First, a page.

Feelings, impulses, wishes, and fantasies - the dynamic content of the inner world - occupy the deepest recesses of the psyche. It is through introspection and empathy, essential to psychotherapy, that the outside observer can grasp the meaning of the inner world of an individual.
First published in 1978, The Inner World is an inquiry into the development of Indian identity. It examines the network of social roles, traditional values, and customs with which the threads of Indian psychological development are interwoven and, in doing so, reveals important aspects of Indian society, myths, rituals, fables, and arts. Hailed by critics globally as the best application of psychoanalysis to Indian culture, this Oxford India Perennials edition of The Inner World includes a new Prologue situating the work in the contemporary scenario. Key Features
About the Author Sudhir Kakar
- Author, India's best-known psychoanalyst.
- Book acclaimed as the best application of psychoanalysis to Indian culture.
- New Prologue situates the book in contemporary scenario.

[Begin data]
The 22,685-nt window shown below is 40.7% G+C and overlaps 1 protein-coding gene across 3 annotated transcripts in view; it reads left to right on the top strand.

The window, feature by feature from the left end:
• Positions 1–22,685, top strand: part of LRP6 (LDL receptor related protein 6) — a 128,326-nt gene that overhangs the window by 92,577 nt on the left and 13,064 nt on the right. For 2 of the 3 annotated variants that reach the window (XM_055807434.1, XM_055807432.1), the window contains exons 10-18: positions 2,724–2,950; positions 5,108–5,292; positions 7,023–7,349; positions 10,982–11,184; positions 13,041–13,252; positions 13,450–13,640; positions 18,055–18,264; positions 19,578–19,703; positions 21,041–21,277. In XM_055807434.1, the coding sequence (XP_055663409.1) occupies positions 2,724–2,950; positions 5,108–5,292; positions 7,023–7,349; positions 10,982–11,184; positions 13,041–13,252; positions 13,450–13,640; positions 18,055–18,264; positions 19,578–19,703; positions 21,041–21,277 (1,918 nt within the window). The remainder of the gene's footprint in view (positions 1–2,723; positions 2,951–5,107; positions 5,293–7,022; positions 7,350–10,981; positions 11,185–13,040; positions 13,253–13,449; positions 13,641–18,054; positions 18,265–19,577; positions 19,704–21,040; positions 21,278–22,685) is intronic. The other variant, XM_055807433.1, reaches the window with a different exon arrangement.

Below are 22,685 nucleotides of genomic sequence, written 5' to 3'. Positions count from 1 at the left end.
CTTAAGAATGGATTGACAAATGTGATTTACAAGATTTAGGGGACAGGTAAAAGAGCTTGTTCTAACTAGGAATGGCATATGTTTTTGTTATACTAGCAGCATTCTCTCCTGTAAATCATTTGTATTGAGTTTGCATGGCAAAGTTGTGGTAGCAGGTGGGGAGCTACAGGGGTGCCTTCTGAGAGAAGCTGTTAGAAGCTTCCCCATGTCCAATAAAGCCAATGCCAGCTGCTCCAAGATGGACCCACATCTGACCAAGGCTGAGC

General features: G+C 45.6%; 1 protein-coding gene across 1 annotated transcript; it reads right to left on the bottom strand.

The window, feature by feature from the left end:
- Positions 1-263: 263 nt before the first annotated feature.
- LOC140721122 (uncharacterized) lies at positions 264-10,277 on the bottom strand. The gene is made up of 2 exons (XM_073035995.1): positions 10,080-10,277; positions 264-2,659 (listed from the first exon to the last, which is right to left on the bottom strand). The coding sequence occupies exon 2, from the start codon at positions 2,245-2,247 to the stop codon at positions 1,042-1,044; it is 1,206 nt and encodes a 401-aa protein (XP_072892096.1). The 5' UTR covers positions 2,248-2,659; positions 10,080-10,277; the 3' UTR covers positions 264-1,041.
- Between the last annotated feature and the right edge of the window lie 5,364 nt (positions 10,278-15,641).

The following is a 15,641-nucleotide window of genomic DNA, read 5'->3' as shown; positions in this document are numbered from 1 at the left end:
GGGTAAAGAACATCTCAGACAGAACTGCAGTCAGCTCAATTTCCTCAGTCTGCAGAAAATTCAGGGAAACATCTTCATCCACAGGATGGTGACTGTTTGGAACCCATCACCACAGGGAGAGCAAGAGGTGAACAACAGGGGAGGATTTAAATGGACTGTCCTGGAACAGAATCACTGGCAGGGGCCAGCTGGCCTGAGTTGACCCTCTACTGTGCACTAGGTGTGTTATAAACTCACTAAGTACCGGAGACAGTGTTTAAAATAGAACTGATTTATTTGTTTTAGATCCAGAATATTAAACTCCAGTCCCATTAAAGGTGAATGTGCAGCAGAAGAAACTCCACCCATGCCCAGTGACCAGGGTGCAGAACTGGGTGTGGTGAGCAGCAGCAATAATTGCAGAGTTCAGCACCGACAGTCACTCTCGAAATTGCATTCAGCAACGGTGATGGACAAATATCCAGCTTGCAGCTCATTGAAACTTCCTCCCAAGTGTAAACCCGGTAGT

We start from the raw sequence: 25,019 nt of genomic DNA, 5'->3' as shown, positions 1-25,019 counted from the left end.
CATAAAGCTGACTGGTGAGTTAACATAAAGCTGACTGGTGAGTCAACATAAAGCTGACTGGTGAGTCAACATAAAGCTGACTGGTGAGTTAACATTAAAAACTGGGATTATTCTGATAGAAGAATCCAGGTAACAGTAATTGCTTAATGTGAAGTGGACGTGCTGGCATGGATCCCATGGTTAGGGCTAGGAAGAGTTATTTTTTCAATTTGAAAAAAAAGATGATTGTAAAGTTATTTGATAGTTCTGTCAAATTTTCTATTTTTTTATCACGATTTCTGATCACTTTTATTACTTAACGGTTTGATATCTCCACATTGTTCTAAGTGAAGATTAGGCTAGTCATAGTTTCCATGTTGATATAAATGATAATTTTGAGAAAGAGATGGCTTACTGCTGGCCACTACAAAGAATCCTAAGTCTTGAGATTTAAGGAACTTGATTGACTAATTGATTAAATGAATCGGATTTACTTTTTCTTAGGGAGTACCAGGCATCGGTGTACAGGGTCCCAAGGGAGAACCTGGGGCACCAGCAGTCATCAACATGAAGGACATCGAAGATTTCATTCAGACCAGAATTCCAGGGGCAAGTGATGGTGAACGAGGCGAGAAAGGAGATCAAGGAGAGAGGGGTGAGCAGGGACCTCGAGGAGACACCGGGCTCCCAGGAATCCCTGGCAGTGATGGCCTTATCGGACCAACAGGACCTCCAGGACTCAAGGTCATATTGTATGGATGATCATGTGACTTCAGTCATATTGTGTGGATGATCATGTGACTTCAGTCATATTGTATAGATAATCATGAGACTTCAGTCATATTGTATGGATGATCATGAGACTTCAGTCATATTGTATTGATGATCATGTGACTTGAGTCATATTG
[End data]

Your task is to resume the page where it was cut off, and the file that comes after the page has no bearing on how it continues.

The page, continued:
is a psychoanalyst and writer who lives in Goa, India. His seventeen books of non-fiction and five of fiction include The Inner World, Culture and Psyche, Shamans, Mystics and Doctors, Tales of Love, Sex, and Danger (with John Munder Ross), The Analyst and the Mystic, The Colors of Violence, as also the novels The Ascetic of Desire, Ecstasy, and Mira and the Mahatma. His books have been translated into twenty languages around the world. Table Of Contents
Preface to the First Edition
I. Introduction: Aims and Approach; Culture and Personality; Personal Word
II. The Hindu World Image: The Theme of Fusion-Moksha; Life Task and Life Cycle-Dharma; Ideas of Time and Destiny
III. Mothers and Infants: Psycho-social Matrix of Infancy: Feminine Identity in India; The 'Good Mother'; The 'Bad Mother'; Infancy and Ego: Origins of Identity in a Patriarchal Culture
IV. Families and Children: Psycho-social Matrix of Childhood: The Extended Family; The Second Birth; Ontogeny of Homo Hierarchicus
V. Tracings: The Inner World of Culture and History: Cult and Myths of Krishna; Shiva and Narcissus; The Revolutionary Yogi: Childhood of Swami Vivekananda
VI. Conclusion: Childhood and Social Change
Appendix: The Child in Indian Tradition
Notes and References